Bachelor of Engineering
(Electronics and Computer Engineering )
(Choice Based Credit System)
(With Effect from Academic Year 2020-21)
Savitribai Phule Pune University
First Year Engineering (2019 Course)
107001 – Engineering Mathematics – I
Teaching Scheme: TH : 3 Hrs./Week ,TUT : 1 Hr/Week
Examination Scheme: In-Semester Exam :30 Marks, End-Semester Exam :70 Marks, TW :25 Marks
Differentiation, Integration, Maxima and Minima, Determinants and Matrices.
To make the students familiarize with concepts and techniques in Calculus, Fourier series and Matrices. The aim is to equip them with the techniques to understand advanced level mathematics and its applications that would enhance analytical thinking power, useful in their disciplines.
Course Outcomes (COs): The students will be able to learn
CO1: Mean value theorems and its generalizations leading to Taylors and Maclaurin’s series useful in the analysis of engineering problems.
CO2: the Fourier series representation and harmonic analysis for design and analysis of periodic continuous and discrete systems.
CO3: to deal with derivative of functions of several variables that are essential in various branches of Engineering.
CO4: to apply the concept of Jacobian to find partial derivative of implicit function and functional dependence. Use of partial derivatives in estimating error and approximation and finding extreme values of the function.
CO5: the essential tool of matrices and linear algebra in a comprehensive manner for analysis of system of linear equations, finding linear and orthogonal transformations, Eigen values and Eigen vectors applicable to engineering problems
Unit I: Differential Calculus: (08 Hrs.)
Rolle’s Theorem, Mean Value Theorems, Taylor’s Series and Maclaurin’s Series, Expansion of functions using standard expansions, Indeterminate Forms, L’ Hospital’s Rule, Evaluation of Limits and Applications.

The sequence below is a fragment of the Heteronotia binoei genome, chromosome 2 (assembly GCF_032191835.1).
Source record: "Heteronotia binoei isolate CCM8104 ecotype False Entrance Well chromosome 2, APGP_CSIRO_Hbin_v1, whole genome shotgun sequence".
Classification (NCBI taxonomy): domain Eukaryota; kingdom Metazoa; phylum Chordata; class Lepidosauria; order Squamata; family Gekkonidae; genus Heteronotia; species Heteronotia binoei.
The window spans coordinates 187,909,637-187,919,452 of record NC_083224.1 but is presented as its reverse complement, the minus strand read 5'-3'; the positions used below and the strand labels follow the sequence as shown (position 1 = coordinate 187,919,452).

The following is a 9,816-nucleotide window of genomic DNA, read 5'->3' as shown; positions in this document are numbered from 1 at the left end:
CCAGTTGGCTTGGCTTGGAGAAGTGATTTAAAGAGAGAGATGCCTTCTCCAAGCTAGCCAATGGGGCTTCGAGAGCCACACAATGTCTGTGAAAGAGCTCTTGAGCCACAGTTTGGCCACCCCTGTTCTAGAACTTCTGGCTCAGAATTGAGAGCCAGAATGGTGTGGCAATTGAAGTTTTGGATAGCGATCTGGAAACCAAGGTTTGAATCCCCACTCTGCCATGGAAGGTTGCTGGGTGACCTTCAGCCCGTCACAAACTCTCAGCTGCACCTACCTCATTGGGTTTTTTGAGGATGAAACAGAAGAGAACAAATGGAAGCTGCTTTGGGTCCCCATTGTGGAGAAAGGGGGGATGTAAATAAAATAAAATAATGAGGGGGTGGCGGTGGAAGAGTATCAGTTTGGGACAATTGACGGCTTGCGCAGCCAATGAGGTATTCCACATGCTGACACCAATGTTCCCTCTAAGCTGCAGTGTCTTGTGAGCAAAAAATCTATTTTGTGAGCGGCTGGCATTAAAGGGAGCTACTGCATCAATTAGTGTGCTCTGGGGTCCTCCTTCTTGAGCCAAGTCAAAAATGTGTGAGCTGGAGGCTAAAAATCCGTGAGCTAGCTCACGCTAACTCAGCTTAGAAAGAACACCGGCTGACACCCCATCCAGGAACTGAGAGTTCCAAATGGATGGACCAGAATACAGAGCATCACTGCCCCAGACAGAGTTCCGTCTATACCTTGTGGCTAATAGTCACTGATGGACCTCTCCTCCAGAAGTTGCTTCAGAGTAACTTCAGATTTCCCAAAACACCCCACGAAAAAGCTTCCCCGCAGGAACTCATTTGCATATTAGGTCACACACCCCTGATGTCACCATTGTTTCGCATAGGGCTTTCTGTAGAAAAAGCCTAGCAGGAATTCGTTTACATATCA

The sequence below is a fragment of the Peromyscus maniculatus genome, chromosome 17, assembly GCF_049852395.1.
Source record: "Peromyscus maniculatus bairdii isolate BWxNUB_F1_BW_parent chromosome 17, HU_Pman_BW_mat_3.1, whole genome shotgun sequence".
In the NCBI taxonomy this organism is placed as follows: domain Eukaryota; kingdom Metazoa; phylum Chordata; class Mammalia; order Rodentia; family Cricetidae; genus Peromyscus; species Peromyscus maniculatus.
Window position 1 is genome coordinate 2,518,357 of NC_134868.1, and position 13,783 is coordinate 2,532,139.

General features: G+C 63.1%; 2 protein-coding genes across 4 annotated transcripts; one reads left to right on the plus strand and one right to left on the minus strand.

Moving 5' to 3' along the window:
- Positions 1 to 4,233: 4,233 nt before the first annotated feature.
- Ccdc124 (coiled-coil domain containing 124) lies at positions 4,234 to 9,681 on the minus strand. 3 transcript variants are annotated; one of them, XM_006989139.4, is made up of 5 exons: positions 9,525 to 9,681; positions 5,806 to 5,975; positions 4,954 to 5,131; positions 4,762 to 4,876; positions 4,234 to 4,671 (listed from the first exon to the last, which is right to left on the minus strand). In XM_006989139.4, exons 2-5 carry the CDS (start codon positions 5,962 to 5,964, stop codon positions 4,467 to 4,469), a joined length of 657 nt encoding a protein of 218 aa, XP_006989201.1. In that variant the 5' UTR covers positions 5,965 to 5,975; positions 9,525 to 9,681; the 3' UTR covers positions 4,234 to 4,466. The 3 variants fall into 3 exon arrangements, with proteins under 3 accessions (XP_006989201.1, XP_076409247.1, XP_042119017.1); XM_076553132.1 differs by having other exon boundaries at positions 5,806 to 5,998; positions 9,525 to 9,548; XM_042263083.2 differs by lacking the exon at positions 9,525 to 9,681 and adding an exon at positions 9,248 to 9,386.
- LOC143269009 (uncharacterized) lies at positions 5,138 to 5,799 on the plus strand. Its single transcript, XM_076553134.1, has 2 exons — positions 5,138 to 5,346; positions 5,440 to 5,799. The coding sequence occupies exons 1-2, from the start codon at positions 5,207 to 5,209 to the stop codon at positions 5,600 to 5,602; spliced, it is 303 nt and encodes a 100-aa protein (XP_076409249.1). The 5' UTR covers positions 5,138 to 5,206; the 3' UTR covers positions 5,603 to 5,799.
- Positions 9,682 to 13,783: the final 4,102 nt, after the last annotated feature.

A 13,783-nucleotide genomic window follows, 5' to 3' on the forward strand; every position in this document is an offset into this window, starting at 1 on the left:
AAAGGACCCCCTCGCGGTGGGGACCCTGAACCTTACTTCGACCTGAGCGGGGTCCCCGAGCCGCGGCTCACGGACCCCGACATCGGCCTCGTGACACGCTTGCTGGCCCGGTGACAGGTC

Unit II: Fourier Series (08 Hrs.)
Definition, Dirichlet’s conditions, Full range Fourier series, Half range Fourier series, Harmonic analysis, Parseval’s identity and Applications to problems in Engineering.
Unit III: Partial Differentiation (08 Hrs.)
Introduction to functions of several variables, Partial Derivatives, Euler’s Theorem on Homogeneous functions, Partial derivative of Composite Function, Total Derivative, Change of Independent variables
Unit IV: Applications of Partial Differentiation (08 Hrs.)
Jacobian and its applications, Errors and Approximations, Maxima and Minima of functions of two variables, Lagrange’s method of undetermined multipliers.
Unit V: Linear Algebra-Matrices, System of Linear Equations (08 Hrs.)
Rank of a Matrix, System of Linear Equations, Linear Dependence and Independence, Linear and Orthogonal Transformations, Application to problems in Engineering.
Unit VI: Linear Algebra-Eigen Values and Eigen Vectors, Diagonaliztion (08 Hrs.)
Eigen Values and Eigen Vectors, Cayley Hamilton theorem, Diagonaliztion of a matrix,
Reduction of Quadratic forms to Canonical form by Linear and Orthogonal transformations.